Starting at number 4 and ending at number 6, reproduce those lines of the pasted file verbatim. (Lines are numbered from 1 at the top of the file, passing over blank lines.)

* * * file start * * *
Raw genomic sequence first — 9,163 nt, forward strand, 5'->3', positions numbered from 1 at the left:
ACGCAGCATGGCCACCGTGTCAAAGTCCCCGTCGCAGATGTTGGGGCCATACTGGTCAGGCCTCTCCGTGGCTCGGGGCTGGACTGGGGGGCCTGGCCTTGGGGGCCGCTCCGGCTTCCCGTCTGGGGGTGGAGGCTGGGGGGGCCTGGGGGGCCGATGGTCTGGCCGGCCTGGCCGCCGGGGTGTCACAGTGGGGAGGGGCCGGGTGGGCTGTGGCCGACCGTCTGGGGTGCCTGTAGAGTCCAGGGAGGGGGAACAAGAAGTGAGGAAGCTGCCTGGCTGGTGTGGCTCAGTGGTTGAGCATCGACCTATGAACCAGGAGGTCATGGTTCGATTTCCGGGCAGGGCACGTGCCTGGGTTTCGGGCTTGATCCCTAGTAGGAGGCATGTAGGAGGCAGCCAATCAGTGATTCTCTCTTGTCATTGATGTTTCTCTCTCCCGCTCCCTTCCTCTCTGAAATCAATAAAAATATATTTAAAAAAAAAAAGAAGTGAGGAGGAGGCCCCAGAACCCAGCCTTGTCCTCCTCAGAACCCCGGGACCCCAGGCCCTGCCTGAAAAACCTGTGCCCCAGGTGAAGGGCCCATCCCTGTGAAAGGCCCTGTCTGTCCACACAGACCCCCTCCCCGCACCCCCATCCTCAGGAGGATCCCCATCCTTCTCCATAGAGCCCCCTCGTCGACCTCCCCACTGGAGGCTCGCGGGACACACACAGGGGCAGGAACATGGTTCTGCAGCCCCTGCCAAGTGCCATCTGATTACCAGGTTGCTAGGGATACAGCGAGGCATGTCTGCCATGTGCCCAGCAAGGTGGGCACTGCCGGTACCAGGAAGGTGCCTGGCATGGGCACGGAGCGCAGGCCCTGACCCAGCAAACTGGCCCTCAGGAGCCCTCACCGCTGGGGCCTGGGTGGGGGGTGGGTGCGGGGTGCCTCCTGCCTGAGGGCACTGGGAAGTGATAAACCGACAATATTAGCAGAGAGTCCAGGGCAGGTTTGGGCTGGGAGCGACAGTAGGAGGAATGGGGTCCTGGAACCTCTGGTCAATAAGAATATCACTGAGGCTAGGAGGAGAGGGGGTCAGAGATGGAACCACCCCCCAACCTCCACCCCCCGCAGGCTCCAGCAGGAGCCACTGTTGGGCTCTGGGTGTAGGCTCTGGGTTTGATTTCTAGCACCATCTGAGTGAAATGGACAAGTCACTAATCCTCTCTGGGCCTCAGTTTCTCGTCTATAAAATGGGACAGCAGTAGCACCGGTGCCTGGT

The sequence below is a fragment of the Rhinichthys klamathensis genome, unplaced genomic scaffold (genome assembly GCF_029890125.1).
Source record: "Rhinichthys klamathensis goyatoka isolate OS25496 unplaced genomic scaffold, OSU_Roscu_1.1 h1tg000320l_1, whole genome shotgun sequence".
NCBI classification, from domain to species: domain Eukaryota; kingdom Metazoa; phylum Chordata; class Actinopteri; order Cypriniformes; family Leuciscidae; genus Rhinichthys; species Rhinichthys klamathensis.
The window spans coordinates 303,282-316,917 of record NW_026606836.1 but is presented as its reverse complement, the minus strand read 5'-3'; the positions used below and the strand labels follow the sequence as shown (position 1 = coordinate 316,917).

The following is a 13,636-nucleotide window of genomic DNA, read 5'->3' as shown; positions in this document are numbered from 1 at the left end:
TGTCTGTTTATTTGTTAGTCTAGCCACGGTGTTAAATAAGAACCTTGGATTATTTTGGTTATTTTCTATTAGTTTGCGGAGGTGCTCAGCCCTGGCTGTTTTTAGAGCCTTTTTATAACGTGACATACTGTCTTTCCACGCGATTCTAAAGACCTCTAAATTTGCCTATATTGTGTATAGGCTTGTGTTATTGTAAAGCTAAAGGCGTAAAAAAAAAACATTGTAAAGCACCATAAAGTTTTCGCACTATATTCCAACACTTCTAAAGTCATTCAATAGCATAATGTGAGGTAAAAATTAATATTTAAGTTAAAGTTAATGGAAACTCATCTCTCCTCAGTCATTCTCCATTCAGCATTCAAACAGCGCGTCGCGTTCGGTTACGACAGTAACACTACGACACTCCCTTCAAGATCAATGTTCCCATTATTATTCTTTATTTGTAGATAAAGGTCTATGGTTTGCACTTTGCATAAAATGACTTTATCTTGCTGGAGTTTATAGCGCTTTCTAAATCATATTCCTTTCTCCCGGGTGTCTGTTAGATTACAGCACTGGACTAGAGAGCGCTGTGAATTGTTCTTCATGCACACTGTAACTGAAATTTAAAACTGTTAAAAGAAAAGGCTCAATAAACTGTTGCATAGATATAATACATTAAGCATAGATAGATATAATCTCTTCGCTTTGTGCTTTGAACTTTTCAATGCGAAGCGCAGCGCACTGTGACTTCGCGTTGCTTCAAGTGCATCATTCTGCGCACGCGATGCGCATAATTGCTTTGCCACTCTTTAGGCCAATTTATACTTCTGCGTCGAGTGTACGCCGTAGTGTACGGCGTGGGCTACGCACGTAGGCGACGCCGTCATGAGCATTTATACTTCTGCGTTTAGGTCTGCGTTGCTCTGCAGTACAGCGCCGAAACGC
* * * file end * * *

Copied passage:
Source record: "Rhinichthys klamathensis goyatoka isolate OS25496 unplaced genomic scaffold, OSU_Roscu_1.1 h1tg000320l_1, whole genome shotgun sequence".
NCBI classification, from domain to species: domain Eukaryota; kingdom Metazoa; phylum Chordata; class Actinopteri; order Cypriniformes; family Leuciscidae; genus Rhinichthys; species Rhinichthys klamathensis.
The window spans coordinates 303,282-316,917 of record NW_026606836.1 but is presented as its reverse complement, the minus strand read 5'-3'; the positions used below and the strand labels follow the sequence as shown (position 1 = coordinate 316,917).